Don’t Judge Them By Their Covers: Who Says Romance Novels Aren’t Deep?

This was originally written for and posted by Heroes and Heartbreakers on July 14th, 2015

I recently admitted to being an author of erotic romance during a dinner party I attended with my husband. It was an event where we didn’t know many people, and most of the guests were easily twice our age. In response to my comment, the hostess smiled politely and said, “Oh, I don’t read romance. I like to read characters that have actual depth.”


To be fair, I don’t think she meant to be offensive. She was from a different generation, and her perception of romance might still have been based on the vapid and unintelligent characters from the “bodice-rippers” of the 1970’s. But it made me want to stand up and wave my romance writer freak flag. To jump up and down and yell, “That’s now how it is anymore! Romance characters do have depth!”

That probably wouldn’t have garnered us another invitation to dinner, so I gave her a respectful smile in return and ate my dinner.

The comment stuck with me, though. So much so that it was my response at the Romantic Times Convention this year when a Buzzfeed reporter came around asking if anyone had any comments about misconceptions about romance. Despite how much the genre has changed, a stigma still surrounds it—the idea that simply because the relationship is the focal point of the story, there can be nothing profound or moving about the characters. That their goals and dreams are somehow diminished because they hope to find love and (*gasp!* Heaven forbid) enjoy sex.

The truth is that characters in modern romance are extremely layered and multi-faceted. They are a mirror of us, with careers, friends and family. Histories, and things they want to accomplish beyond the scopes of their relationships. If anything, they let us in more than characters in traditional literary fiction, because we’re getting to see their deepest desires.

Take, for example, Making It Last by Ruthie Knox. The book starts off with the married heroine, Amber, rubbing her son’s back as he throws up. It’s the perfect end to a family vacation in paradise that’s been a total disaster. Money is tight, and she and her husband Tony barely talk about anything other than the kids or his business anymore. She’s lost sight of herself, has forgotten what it’s like to feel wanted, to feel sexy, to feel like she’s anyone else than just ‘Mom.’ And poor Tony knows there’s a problem, but he has no idea how to fix it. The book documents their attempt to make their way back to each other as they pretend to be strangers at an idyllic resort along the Jamaican coast.

In Hold ‘Em by Katie Porter, an old flame that died out years before comes back to life as two former lovers rediscover one another. Fighter pilots in the same squadron, Mike is back in Leah’s life only to turn it upside down. A matching kink neither of them had been aware of when they’d dated six years prior leads to new discoveries and trust, something Leah struggles immensely with. Her feelings for Mike are just as intense as her concern that their fraternization could destroy her career. She’s sure she can’t have both—love, and the job she loves. It’s something so many of us can identify with.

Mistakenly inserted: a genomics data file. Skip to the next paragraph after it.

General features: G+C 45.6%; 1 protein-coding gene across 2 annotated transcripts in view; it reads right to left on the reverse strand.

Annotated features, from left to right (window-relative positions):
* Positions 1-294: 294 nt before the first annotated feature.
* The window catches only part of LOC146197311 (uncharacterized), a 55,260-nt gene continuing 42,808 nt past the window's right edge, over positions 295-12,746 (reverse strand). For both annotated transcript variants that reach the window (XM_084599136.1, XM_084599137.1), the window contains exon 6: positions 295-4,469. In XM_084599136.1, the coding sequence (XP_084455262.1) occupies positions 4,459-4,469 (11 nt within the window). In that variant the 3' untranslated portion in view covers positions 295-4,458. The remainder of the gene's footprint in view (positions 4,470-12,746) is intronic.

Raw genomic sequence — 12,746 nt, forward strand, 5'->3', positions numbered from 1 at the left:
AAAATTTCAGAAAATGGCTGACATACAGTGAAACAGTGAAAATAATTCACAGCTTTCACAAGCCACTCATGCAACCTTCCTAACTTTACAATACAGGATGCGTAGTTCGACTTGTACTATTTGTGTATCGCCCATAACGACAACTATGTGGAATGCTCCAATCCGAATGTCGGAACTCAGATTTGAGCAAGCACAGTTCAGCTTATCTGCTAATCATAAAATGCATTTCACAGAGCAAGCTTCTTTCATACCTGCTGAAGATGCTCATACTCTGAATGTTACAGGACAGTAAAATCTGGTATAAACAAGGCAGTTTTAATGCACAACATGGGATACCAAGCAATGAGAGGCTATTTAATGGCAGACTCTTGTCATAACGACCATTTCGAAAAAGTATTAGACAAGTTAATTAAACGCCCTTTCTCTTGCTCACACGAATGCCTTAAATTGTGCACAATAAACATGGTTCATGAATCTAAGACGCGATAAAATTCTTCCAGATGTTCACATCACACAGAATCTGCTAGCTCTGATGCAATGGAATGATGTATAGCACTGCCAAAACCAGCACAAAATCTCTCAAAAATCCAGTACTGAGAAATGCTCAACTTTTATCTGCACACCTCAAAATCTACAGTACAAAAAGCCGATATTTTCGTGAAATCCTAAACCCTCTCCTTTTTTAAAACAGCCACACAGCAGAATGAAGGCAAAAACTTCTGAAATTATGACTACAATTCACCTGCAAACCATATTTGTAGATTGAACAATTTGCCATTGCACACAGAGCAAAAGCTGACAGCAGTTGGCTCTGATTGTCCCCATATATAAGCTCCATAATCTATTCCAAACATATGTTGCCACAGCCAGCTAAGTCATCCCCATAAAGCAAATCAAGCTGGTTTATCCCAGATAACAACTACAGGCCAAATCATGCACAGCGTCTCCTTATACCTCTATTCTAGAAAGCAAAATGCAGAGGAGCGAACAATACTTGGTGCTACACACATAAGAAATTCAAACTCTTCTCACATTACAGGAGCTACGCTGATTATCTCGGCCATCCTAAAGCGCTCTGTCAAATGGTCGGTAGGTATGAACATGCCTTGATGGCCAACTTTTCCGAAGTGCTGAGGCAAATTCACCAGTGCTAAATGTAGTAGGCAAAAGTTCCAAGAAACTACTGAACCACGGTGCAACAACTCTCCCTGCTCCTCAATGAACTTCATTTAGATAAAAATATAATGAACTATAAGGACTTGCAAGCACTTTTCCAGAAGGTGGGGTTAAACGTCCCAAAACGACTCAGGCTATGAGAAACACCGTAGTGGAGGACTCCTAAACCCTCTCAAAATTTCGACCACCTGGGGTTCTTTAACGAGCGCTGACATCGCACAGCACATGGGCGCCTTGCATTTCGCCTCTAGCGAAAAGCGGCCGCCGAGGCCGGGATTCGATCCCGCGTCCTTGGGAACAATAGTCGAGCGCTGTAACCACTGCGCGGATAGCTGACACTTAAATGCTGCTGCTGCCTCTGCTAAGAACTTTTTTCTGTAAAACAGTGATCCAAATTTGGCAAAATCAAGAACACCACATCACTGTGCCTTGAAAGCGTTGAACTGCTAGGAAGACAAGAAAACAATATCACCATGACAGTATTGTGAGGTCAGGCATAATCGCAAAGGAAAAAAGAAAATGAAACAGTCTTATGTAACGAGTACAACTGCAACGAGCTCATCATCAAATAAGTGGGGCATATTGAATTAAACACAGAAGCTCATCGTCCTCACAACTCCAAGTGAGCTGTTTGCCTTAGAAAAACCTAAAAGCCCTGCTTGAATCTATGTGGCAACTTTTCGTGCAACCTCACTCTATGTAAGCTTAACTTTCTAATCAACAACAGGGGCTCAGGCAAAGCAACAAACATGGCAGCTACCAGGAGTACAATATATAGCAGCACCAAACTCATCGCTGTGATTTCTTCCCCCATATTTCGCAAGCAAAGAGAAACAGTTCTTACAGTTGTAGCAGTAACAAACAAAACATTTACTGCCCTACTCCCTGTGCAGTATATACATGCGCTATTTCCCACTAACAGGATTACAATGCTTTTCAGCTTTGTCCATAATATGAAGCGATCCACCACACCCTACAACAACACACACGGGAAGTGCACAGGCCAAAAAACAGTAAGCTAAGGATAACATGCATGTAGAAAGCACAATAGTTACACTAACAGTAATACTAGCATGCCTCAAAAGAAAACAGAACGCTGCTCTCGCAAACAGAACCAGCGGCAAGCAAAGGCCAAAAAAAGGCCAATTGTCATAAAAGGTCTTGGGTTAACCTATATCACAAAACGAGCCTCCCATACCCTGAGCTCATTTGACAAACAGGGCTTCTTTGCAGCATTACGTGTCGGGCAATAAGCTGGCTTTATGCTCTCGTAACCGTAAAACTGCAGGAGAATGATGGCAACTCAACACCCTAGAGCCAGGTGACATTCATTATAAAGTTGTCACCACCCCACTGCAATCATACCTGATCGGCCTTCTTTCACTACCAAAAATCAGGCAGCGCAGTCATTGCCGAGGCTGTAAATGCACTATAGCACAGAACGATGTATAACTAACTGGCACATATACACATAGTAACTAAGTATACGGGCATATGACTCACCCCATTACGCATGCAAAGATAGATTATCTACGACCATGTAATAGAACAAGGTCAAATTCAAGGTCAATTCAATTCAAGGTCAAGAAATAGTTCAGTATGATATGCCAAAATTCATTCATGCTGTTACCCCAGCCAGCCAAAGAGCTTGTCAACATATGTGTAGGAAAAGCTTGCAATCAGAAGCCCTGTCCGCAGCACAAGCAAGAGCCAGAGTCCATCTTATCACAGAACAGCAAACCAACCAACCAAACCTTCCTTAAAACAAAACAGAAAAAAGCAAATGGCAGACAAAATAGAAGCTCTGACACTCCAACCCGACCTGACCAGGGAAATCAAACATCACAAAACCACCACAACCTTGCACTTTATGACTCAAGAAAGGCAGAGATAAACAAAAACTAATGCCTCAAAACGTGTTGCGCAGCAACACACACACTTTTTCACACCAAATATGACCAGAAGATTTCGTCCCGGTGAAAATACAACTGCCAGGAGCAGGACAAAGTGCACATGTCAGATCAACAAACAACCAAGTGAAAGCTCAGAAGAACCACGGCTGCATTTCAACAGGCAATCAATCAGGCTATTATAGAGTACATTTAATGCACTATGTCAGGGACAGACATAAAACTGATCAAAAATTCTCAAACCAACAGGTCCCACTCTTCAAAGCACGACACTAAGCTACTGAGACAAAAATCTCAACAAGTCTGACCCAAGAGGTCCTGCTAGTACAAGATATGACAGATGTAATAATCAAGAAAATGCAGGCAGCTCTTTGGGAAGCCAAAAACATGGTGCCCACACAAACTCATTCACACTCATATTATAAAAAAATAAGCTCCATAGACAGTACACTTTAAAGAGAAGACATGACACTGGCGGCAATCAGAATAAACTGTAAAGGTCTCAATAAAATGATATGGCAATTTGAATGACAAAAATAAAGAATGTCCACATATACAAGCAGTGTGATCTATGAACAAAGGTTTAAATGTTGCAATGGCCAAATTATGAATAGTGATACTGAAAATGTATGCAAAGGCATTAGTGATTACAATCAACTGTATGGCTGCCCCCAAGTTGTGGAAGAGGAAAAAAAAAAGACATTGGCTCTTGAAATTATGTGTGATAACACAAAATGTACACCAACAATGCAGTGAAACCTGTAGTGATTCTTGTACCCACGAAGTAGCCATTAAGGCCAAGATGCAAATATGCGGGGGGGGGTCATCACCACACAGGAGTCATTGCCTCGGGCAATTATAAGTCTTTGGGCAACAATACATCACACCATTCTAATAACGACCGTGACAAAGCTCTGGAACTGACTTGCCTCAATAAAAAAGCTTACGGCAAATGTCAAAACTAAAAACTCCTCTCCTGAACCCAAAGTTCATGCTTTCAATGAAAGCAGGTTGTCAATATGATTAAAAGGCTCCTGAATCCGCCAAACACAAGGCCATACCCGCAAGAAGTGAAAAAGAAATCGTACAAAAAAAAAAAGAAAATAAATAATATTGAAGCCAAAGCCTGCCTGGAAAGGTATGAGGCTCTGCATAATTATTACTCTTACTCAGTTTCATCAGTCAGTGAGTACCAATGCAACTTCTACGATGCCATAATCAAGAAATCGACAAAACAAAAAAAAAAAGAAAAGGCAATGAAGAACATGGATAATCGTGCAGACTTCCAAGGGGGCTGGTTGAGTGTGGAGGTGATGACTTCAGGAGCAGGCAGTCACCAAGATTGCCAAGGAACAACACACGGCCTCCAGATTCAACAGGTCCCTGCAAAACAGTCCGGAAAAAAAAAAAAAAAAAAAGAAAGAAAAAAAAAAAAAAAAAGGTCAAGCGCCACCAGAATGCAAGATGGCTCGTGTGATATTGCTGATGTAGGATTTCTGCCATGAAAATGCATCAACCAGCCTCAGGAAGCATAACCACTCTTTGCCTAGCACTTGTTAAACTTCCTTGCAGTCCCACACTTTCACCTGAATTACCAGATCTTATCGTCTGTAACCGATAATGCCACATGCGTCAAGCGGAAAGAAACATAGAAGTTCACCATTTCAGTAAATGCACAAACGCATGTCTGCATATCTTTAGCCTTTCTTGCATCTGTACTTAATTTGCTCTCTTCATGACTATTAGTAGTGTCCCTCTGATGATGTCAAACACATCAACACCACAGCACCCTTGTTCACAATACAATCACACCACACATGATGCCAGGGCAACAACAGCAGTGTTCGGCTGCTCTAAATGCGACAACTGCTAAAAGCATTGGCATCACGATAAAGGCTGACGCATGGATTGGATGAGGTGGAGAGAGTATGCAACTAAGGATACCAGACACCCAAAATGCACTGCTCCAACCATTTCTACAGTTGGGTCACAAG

In Tamsen Parker’s Intimate Geography, India Burke is hiding behind the carefully constructed scaffolding she’s put together to keep emotional connections at bay. With a deeply painful relationship in her rearview mirror, India uses a broker to schedule her “lost weekends” with the Dominants he finds for her. However, India is in no way the shy submissive of other BDSM tales. She’s a powerhouse lawyer, a rock star in her field, and she doesn’t want anyone or anything to get in the way of that. We feel for her as she wrestles with her deepening emotions for Crispin, along with her fear of letting anyone in.

In Lover Awakened, J.R. Ward creates one of the most heartbreaking characters with Zsadist. A supernatural vampire, he’d hoped to one day find love, but was taken prisoner at a young age. After spending a century as a blood and sex slave, he’s become violent and aggressive, so much so that his brothers see him as beyond repair. It’s only in finding love with Bella that he’s able to let go of his pain.  It’s a rare thing in romance to have a hero whose first experiences are nothing short of rape, and the story recounts very accurately how a victim of sexual abuse will struggle with intimacy.

In my new release, The Hierarchy of Needs, Jamie and Dean are both stuck in ruts. After hitting a wall with her dream career in fashion design, Jamie has fallen back on being a swim coach—the only talent she thinks she has. Dean’s entire existence revolves around helping run Trescott Auto Body, the third-generation family business that’s barely staying afloat. He’s wanted Jamie since high school, but Dean refuses to chain her future to his. It’s the sexual awakening between them that helps both come to a better understanding of their own self worth.

In all these stories, it’s the characters, not the smut, that make us love them. We relate to their struggles. We want them to succeed, and to find true love. Yes, there’s some fun dirty scenes and romance that makes us swoon, but that’s part of the intimacy that makes these characters so inherently relate-able. After all, what’s more intimate than sex?



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